Smart Attacks Break into Routers

Monday, September 21, 2015 @ 05:09 PM gHale

Attacks across multiple countries are occurring on the routers that direct traffic around the Internet, potentially allowing attackers to cull huge levels of information while going undetected.

In the attacks, a highly sophisticated form of malicious software, called SYNful Knock, is in Cisco routers, said researchers at security firm FireEye.

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Routers are attractive to attackers because they operate outside the perimeter of firewalls, anti-virus, behavioral detection software and other security tools that organizations use to safeguard data traffic. They were vulnerable to sustained denial-of-service attacks, but now things are looking a bit different.

“If you own the router, you own the data of all the companies and government organizations that sit behind that router,” said FireEye Chief Executive Dave DeWalt.

“This is the ultimate spying tool, the ultimate corporate espionage tool, the ultimate cybercrime tool,” DeWalt said.

The attacks have hit multiple industries and government agencies, DeWalt said. In addition, the attack affects Cisco 1841, 2811, and 3825 series routers, but may also affect similar Cisco devices.

Cisco said it alerted customers to the attacks in August and said they were not due to any vulnerability in its own software. Instead, the attackers stole valid network administration credentials from targeted organizations or managed to gain for themselves physical access to the routers.

“We’ve shared guidance on how customers can harden their network, and prevent, detect and remediate this type of attack,” Cisco said in a statement.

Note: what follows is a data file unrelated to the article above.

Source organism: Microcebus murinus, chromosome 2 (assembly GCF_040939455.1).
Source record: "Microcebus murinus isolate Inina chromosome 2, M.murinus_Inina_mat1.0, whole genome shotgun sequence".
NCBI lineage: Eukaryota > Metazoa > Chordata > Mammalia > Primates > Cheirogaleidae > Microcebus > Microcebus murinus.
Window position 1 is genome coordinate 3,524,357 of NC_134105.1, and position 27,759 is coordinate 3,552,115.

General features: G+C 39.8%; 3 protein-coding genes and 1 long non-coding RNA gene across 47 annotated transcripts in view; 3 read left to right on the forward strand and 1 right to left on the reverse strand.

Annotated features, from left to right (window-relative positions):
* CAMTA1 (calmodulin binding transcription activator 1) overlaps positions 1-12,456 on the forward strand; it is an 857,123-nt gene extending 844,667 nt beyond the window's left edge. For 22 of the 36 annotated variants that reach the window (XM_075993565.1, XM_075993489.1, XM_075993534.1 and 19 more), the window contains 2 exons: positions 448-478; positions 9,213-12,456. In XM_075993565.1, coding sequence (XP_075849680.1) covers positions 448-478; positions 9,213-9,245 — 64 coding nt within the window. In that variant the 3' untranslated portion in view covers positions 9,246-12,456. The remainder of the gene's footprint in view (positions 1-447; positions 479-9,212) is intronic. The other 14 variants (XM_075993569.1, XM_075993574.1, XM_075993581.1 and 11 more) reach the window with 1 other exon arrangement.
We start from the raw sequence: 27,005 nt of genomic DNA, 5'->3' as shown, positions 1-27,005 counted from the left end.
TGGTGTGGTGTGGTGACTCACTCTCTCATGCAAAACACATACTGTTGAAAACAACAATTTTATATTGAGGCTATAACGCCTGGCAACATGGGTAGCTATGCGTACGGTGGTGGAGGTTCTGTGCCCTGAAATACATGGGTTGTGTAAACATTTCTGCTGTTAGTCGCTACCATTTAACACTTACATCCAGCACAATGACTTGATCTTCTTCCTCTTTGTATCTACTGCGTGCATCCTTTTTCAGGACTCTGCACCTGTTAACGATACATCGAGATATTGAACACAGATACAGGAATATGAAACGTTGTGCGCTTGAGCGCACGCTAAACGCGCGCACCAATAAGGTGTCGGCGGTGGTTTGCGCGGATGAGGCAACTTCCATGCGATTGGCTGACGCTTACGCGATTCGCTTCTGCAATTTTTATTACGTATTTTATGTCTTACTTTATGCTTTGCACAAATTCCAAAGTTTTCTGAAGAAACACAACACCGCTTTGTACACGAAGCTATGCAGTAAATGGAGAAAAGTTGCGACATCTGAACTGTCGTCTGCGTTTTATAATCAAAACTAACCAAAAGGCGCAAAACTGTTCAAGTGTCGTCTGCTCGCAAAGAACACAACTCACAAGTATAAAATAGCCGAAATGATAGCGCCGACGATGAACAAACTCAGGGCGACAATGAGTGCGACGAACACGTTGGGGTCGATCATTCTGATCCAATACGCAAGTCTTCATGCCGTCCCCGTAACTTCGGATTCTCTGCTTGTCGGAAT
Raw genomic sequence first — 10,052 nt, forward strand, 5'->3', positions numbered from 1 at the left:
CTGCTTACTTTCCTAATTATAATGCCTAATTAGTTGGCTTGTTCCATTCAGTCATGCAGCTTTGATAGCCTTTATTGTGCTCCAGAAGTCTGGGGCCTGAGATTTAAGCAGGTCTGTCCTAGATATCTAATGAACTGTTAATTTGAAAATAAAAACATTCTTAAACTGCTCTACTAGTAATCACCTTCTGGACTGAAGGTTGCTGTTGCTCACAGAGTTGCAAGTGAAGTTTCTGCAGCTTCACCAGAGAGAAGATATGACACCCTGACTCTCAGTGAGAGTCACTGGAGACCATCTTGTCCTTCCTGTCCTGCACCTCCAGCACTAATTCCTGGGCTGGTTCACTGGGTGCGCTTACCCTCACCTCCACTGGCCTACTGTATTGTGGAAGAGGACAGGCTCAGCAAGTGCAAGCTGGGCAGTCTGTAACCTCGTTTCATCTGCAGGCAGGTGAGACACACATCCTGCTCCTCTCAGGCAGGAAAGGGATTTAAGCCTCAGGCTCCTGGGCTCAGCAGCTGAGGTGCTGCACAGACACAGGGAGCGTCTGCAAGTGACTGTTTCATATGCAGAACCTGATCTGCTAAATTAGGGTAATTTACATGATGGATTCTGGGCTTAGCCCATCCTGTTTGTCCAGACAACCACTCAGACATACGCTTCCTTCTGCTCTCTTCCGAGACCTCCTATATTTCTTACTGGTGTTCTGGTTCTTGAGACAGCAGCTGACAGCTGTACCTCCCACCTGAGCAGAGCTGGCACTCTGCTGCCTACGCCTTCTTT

FireEye’s computer forensic arm Mandiant has so far found 14 instances of the router implants in India, Mexico, Philippines and Ukraine, the company said in a blog post. It added that this may be just the tip of the iceberg in terms of yet-to-be-discovered attacks.

Indeed, another group of researchers decided to scan the public IPv4 address space for other affected devices. They found some.

“We completed four scans of the public IPv4 address space on September 15, 2015 and found 79 hosts displaying behavior consistent with the SYNful Knock implant. These routers belong to a range of institutions in 19 countries. We have found no immediate pattern in the organizations affected, but note a surprising number of routers in Africa and Asia (compared to IP allocations),” according to a blog post from data collected by a team of computer scientists from the University of Michigan, UC Berkeley, and the International Computer Science Institute, including Zakir Durumeric, David Adrian, Paul Pearce, Drew Springall, Nicholas Weaver, and J. Alex Halderman.

All the 25 hosts affected in the U.S. belong to a single service provider on the East Coast, and those in Germany and Lebanon to a satellite provider that provides coverage to Africa.

Because the attacks actually replace the basic software controlling the routers, infections persist when devices shut off and restart. If and infection ends up found, FireEye said basic software used to control those routers would have to end up re-imaged, a time-consuming task for technicians.

Researchers said there are a small number of nations with cyber intelligence services capable of such attacks on network equipment, including those of Britain, China, Israel, Russia and the United States.

The malicious program has been nicknamed “SYNful,” a reference to SYN, the signal a router sends when it starts to communicate with another router, a process which the implant exploited, FireEye researchers said.

Network logs from infected routers suggest the attacks have been taking place for at least a year, DeWalt said.

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